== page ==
Medical

Sleep Issues Connected To Development Of Alzheimer's?

Sleep Issues Connected To Development Of Alzheimer's?

The solid evidence is still lacking to confirm whether sleep problems affect the development of the disease or Alzheimer itself is causing the sleep disorders. Whatever be the situation or the reason, lack of sleep can play havoc with your physical as well as mental health.

Poor sleep may lead to Alzheimer's, especially for those who carry the risk of the degenerative disease. They have found that those subjects who actually reported sleep issues were more likely to also show evidence of brain cell damage and inflammation even when other factors like depression and cardiovascular disease were taken into account.

This is because they had either a parent with the disease or being a carrier of a gene that increases the risk for Alzheimer's disease called apolipoprotein E (APOE).

It has been nearly three decades since scientists in the same lab identified tau as being a key player in Alzheimer's and other neurodegenerative diseases.

Tau is a protein that creates tangles in the brain, while amyloid folds and forms plaques. However, the researchers also stated that not all participants involved in the study had spinal fluid abnormalities.

"We're looking at groups of people, and over the whole group we find the association of poor sleep with the markers of Alzheimer's", said Bendlin.

"It's clear that tau is extremely important to the progression of Alzheimer's disease and certain forms of dementia".




"This study could take us into a new era of drug design", said James Pickett, head of research at the Alzheimer's Society medical charity - although he noted it can take 10 to 15 years to develop new medicines from this early stage of discovery.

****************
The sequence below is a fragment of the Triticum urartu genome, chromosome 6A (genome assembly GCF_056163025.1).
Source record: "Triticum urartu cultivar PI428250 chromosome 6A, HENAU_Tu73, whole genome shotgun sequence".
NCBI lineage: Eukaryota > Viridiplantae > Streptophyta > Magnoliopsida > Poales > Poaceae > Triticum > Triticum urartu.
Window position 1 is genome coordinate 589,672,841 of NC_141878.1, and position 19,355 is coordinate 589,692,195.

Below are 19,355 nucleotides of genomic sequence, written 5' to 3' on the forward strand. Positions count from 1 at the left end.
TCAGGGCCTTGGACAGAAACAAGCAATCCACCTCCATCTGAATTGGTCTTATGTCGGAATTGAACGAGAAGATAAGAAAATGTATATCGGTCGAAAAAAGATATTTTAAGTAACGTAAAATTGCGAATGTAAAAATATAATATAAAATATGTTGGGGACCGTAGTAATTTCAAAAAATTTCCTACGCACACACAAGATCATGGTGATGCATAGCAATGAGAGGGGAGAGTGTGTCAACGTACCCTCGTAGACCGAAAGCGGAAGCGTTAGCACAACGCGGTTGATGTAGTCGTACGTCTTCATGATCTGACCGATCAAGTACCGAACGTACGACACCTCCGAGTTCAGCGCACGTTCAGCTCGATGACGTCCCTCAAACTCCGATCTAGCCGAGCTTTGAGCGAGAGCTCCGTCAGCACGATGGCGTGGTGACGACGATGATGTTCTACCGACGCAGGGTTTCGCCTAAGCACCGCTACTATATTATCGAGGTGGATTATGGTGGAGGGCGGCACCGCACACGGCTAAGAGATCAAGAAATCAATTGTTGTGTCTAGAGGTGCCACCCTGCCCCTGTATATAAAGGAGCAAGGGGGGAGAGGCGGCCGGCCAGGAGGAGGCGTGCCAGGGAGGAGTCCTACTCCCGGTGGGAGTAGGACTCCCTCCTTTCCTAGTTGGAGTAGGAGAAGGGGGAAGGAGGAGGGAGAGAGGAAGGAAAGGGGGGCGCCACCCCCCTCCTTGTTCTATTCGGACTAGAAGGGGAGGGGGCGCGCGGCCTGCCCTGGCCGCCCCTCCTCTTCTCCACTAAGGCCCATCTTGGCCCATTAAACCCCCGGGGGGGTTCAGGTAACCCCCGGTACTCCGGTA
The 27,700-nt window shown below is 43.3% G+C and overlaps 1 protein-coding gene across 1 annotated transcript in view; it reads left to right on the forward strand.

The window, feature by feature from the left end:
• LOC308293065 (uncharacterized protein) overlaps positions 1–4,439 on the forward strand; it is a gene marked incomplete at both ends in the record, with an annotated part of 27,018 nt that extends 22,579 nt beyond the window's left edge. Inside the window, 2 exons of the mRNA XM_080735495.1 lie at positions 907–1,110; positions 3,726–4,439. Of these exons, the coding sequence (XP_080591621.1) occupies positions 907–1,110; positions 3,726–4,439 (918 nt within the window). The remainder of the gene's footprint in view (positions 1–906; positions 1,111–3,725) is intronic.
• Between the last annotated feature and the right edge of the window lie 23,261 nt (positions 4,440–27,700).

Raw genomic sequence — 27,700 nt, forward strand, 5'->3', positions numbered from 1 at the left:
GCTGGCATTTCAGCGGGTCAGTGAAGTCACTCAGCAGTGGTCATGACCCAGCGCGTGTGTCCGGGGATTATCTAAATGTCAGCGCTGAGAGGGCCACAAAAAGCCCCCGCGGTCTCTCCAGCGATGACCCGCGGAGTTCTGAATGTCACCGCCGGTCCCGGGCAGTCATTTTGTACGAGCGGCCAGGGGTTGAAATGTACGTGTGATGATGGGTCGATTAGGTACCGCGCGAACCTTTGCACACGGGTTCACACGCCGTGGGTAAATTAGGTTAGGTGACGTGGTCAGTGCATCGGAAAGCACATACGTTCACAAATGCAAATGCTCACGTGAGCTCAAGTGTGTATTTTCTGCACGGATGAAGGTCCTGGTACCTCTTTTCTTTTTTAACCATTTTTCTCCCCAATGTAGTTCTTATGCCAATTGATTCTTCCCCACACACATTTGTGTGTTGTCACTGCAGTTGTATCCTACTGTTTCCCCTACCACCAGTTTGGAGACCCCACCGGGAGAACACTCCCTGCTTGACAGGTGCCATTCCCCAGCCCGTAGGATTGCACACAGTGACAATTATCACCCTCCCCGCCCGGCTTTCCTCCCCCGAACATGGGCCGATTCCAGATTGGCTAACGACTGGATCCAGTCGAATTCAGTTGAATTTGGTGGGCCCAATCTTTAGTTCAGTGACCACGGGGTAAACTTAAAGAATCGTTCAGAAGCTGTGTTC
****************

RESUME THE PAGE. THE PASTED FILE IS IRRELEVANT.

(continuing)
Analysing these very high-resolution images, the scientists provide a first detailed description of the distinct helical and straight tau filaments, which may help explain why they form aggregates in the brain.

"As well as improving our understanding of diseases like Alzheimer's, knowing the precise structure of tau will help inform research into new treatments". Using an innovative imaging technique known as cryo-electron microscopy, which studies samples at very low temperatures, the scientists were able to obtain a detailed image of the molecular structure of tau filaments from the brain of a 74-year-old woman with a confirmed diagnosis of Alzheimer's disease.

'To delay or prevent dementia due to Alzheimer disease, it is critical to identify modifiable risk factors'.

In the meantime, Bendlin said further research is needed to solidify the risks of sleep deprivation in increasing the risks of Alzheimer's disease.

Research has shown that one-third of Americans don't get enough sleep while 45% of the global population also has trouble sleeping.

Future studies may require people to attend sleep laboratories so their bedtime habits can be monitored, according to the researchers.